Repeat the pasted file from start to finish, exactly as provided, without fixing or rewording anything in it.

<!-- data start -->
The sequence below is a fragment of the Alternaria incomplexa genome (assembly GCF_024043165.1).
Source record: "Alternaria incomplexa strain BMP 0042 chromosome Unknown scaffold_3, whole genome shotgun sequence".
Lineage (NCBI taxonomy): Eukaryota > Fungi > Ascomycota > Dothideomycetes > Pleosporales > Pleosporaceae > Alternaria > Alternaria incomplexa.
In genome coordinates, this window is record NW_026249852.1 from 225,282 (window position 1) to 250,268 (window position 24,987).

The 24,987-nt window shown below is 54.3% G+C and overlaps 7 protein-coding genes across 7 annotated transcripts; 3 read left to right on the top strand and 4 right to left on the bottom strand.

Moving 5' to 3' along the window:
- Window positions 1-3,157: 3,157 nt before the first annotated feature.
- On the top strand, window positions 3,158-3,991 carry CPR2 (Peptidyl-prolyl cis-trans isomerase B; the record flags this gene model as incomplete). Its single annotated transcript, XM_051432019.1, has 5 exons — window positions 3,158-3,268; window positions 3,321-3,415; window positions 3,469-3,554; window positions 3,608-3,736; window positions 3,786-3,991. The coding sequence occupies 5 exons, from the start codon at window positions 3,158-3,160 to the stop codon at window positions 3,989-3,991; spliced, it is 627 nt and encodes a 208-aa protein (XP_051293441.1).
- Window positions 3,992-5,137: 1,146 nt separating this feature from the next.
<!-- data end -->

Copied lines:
The sequence below is a fragment of the Alternaria incomplexa genome (assembly GCF_024043165.1).
Source record: "Alternaria incomplexa strain BMP 0042 chromosome Unknown scaffold_3, whole genome shotgun sequence".
Lineage (NCBI taxonomy): Eukaryota > Fungi > Ascomycota > Dothideomycetes > Pleosporales > Pleosporaceae > Alternaria > Alternaria incomplexa.
In genome coordinates, this window is record NW_026249852.1 from 225,282 (window position 1) to 250,268 (window position 24,987).

The 24,987-nt window shown below is 54.3% G+C and overlaps 7 protein-coding genes across 7 annotated transcripts; 3 read left to right on the top strand and 4 right to left on the bottom strand.

Moving 5' to 3' along the window:
- Window positions 1-3,157: 3,157 nt before the first annotated feature.
- On the top strand, window positions 3,158-3,991 carry CPR2 (Peptidyl-prolyl cis-trans isomerase B; the record flags this gene model as incomplete). Its single annotated transcript, XM_051432019.1, has 5 exons — window positions 3,158-3,268; window positions 3,321-3,415; window positions 3,469-3,554; window positions 3,608-3,736; window positions 3,786-3,991. The coding sequence occupies 5 exons, from the start codon at window positions 3,158-3,160 to the stop codon at window positions 3,989-3,991; spliced, it is 627 nt and encodes a 208-aa protein (XP_051293441.1).
- Window positions 3,992-5,137: 1,146 nt separating this feature from the next.